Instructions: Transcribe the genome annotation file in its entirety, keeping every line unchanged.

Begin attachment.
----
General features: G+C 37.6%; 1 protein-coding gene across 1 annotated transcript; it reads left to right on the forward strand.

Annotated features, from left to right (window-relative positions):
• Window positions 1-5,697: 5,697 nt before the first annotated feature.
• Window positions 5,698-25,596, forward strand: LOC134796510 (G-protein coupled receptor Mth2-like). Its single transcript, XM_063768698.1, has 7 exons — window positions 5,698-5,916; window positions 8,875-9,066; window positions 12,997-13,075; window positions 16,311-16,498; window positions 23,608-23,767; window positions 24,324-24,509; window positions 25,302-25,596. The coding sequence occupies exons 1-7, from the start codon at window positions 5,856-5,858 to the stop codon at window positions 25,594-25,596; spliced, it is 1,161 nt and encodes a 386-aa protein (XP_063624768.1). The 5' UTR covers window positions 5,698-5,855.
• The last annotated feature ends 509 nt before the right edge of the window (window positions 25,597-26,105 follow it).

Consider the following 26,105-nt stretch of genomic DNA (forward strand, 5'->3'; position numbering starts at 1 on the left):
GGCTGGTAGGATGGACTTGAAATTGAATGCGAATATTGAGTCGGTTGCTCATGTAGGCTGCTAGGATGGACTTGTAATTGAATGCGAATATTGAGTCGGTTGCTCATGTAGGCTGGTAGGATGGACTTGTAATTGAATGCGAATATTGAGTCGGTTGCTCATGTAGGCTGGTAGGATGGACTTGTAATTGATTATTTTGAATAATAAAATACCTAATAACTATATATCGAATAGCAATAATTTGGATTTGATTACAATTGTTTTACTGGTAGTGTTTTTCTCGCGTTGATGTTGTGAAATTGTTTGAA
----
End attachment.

General features: G+C 37.6%; 1 protein-coding gene across 1 annotated transcript; it reads left to right on the forward strand.

Annotated features, from left to right (window-relative positions):
• Window positions 1-5,697: 5,697 nt before the first annotated feature.
• Window positions 5,698-25,596, forward strand: LOC134796510 (G-protein coupled receptor Mth2-like). Its single transcript, XM_063768698.1, has 7 exons — window positions 5,698-5,916; window positions 8,875-9,066; window positions 12,997-13,075; window positions 16,311-16,498; window positions 23,608-23,767; window positions 24,324-24,509; window positions 25,302-25,596. The coding sequence occupies exons 1-7, from the start codon at window positions 5,856-5,858 to the stop codon at window positions 25,594-25,596; spliced, it is 1,161 nt and encodes a 386-aa protein (XP_063624768.1). The 5' UTR covers window positions 5,698-5,855.
• The last annotated feature ends 509 nt before the right edge of the window (window positions 25,597-26,105 follow it).

Consider the following 26,105-nt stretch of genomic DNA (forward strand, 5'->3'; position numbering starts at 1 on the left):
GGCTGGTAGGATGGACTTGAAATTGAATGCGAATATTGAGTCGGTTGCTCATGTAGGCTGCTAGGATGGACTTGTAATTGAATGCGAATATTGAGTCGGTTGCTCATGTAGGCTGGTAGGATGGACTTGTAATTGAATGCGAATATTGAGTCGGTTGCTCATGTAGGCTGGTAGGATGGACTTGTAATTGATTATTTTGAATAATAAAATACCTAATAACTATATATCGAATAGCAATAATTTGGATTTGATTACAATTGTTTTACTGGTAGTGTTTTTCTCGCGTTGATGTTGTGAAATTGTTTGAA